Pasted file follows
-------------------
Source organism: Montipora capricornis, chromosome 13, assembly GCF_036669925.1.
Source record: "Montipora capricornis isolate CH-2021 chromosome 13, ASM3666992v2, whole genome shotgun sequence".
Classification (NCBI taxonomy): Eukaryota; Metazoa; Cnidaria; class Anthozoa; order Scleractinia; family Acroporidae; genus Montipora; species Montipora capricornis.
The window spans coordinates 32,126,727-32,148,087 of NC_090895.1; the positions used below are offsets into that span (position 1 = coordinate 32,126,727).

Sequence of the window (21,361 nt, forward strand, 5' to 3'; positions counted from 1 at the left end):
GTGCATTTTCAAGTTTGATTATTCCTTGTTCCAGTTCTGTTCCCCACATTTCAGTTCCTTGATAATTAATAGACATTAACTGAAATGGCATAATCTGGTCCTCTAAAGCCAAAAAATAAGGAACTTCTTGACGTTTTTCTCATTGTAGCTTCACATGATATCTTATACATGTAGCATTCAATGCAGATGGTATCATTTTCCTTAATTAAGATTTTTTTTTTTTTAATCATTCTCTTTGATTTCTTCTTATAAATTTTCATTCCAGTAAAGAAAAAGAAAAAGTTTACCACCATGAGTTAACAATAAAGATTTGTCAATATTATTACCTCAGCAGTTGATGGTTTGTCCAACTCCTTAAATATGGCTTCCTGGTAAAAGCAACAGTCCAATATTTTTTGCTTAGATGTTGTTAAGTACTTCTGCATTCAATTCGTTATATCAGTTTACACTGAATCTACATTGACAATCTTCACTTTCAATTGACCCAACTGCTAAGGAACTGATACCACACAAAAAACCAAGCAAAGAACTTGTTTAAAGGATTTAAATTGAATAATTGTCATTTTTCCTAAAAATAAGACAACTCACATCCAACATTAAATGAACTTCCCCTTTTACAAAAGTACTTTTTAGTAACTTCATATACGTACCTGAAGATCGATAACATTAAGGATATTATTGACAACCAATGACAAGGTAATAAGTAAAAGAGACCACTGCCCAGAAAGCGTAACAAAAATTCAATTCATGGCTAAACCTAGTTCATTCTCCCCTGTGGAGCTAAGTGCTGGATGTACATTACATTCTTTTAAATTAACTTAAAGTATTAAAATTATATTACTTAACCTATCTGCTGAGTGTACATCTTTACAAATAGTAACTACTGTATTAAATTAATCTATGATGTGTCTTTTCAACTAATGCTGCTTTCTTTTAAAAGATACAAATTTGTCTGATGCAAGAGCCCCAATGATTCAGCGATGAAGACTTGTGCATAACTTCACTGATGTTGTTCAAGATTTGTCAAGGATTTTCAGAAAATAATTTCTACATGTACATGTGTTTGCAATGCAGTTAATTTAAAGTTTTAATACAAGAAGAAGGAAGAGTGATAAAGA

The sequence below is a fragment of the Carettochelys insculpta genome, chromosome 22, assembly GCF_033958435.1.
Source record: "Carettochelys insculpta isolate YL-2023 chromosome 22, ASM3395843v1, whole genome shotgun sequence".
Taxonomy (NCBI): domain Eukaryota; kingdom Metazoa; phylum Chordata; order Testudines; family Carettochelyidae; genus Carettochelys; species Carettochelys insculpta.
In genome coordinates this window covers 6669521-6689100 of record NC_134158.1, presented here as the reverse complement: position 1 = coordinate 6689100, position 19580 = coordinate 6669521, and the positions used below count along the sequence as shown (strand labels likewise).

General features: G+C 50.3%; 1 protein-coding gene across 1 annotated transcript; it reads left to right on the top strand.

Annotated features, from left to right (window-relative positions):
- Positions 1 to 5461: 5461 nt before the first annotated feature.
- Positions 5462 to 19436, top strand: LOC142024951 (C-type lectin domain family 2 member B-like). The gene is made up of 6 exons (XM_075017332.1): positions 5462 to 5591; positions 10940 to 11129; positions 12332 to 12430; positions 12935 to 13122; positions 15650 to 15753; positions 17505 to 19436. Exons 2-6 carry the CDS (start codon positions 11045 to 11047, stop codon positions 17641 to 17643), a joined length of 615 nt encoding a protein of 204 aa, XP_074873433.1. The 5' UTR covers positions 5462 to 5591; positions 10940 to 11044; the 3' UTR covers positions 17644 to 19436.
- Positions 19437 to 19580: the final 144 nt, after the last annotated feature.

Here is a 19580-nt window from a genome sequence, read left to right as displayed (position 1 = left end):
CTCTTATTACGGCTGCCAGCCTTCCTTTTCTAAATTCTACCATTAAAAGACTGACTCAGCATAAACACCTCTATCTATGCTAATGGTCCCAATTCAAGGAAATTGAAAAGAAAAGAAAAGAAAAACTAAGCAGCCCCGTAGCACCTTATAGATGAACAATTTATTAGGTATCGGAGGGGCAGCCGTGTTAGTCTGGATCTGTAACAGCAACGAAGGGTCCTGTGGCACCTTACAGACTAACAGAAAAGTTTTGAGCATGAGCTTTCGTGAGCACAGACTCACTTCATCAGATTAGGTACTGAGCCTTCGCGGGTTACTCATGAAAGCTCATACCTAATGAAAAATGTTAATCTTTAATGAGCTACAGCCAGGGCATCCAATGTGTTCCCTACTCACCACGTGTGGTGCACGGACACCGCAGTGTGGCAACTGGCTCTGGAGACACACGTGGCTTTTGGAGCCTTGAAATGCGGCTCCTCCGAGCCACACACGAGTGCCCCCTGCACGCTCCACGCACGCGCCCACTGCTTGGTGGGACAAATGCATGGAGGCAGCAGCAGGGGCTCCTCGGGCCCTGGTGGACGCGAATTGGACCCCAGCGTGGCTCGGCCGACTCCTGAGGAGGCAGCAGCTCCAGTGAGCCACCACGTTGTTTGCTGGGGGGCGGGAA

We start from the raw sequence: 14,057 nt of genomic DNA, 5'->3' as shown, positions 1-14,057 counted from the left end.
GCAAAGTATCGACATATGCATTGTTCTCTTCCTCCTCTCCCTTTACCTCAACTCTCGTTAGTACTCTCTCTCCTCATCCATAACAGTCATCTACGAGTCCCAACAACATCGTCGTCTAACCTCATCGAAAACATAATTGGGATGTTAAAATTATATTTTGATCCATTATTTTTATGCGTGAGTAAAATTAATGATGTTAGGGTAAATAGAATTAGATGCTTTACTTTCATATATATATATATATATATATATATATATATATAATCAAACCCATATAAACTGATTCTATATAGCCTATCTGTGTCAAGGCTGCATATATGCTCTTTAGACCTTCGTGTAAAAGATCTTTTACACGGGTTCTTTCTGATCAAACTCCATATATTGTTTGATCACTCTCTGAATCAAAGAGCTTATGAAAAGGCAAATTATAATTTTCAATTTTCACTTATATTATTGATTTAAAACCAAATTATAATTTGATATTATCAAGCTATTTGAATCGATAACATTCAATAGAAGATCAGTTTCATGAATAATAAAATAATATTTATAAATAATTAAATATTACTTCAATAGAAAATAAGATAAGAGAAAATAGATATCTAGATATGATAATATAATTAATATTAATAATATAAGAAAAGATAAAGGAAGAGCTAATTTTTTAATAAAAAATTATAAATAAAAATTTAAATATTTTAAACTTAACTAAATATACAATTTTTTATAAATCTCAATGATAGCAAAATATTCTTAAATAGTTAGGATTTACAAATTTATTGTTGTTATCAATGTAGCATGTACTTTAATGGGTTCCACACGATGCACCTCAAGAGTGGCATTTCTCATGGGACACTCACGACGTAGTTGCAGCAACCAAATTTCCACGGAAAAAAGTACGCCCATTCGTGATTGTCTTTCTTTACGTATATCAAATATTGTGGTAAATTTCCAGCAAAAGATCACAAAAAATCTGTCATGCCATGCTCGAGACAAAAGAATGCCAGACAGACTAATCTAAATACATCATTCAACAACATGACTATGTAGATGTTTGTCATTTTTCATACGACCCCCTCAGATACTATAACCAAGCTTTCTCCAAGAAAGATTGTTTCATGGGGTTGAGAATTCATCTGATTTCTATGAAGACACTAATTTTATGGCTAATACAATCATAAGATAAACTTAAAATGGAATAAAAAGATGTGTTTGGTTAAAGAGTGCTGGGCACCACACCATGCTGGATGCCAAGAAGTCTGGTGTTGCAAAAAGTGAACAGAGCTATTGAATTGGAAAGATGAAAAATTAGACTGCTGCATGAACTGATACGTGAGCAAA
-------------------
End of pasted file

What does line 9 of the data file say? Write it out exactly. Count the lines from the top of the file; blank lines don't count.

Taxonomy (NCBI): domain Eukaryota; kingdom Metazoa; phylum Chordata; order Testudines; family Carettochelyidae; genus Carettochelys; species Carettochelys insculpta.